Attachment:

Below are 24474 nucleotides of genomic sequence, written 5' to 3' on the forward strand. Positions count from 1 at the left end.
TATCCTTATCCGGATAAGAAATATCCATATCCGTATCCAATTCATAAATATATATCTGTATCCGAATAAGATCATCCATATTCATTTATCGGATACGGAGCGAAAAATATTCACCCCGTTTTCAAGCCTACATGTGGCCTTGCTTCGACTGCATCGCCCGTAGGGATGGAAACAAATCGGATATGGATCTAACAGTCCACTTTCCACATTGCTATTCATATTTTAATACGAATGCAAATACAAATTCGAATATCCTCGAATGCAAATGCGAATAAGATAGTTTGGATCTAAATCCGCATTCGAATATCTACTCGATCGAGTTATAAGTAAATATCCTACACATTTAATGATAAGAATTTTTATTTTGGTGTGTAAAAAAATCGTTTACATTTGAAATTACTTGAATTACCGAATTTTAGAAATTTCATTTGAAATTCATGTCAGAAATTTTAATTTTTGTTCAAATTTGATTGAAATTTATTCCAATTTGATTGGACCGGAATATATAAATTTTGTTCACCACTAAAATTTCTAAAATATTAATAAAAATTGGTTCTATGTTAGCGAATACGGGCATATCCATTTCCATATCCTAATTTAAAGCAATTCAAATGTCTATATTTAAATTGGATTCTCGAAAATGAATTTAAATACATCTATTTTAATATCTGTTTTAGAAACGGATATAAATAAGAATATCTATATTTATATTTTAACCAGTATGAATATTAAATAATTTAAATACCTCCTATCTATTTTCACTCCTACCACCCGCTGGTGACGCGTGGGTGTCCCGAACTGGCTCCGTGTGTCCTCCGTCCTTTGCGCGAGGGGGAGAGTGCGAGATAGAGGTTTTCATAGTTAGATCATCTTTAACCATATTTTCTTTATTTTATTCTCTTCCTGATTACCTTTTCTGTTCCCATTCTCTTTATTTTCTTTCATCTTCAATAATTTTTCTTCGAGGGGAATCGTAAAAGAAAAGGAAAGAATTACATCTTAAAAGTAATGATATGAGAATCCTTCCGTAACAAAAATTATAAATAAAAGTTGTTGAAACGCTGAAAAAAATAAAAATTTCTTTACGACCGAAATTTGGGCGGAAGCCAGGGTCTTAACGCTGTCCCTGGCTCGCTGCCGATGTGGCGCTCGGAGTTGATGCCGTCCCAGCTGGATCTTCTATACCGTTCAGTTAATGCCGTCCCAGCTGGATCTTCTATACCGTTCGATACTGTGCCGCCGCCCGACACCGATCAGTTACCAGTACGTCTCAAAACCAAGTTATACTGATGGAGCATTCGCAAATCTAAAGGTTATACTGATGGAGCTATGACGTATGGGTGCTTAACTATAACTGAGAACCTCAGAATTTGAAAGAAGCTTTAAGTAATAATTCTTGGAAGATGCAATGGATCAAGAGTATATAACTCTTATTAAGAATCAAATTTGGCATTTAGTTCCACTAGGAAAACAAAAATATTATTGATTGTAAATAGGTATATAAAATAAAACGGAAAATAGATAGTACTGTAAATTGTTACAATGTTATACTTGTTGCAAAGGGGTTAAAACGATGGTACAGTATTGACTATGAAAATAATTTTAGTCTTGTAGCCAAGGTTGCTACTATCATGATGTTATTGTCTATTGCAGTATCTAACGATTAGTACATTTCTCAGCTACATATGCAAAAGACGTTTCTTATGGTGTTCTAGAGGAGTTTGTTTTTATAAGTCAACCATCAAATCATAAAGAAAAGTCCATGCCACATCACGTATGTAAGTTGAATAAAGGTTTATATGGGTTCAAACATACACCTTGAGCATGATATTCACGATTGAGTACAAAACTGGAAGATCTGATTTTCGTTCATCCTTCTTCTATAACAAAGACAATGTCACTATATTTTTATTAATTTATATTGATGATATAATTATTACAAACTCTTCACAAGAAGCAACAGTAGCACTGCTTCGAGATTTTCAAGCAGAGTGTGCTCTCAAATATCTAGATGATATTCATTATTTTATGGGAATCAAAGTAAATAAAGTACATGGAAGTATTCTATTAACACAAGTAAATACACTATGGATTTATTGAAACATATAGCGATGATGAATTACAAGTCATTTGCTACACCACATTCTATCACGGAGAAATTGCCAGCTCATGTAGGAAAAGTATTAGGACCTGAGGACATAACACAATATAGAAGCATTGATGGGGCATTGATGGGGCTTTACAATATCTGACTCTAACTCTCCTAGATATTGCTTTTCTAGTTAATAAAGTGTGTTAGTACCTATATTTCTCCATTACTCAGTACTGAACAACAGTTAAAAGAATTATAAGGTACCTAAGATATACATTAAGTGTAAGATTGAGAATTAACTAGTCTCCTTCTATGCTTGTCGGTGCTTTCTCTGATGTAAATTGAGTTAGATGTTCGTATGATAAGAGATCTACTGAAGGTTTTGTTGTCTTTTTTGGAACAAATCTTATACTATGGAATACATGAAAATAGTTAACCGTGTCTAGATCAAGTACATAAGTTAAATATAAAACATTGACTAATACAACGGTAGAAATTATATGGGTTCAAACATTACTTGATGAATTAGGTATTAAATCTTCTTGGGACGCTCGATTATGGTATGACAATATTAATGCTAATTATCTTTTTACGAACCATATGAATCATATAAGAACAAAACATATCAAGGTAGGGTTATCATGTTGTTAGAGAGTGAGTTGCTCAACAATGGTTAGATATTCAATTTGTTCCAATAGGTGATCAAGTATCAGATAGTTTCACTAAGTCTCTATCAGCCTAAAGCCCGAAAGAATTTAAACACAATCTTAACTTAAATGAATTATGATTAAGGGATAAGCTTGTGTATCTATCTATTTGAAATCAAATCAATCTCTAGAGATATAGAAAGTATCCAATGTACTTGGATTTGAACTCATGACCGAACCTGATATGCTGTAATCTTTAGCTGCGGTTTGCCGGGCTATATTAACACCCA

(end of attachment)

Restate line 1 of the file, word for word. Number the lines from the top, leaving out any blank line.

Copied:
Below are 24474 nucleotides of genomic sequence, written 5' to 3' on the forward strand. Positions count from 1 at the left end.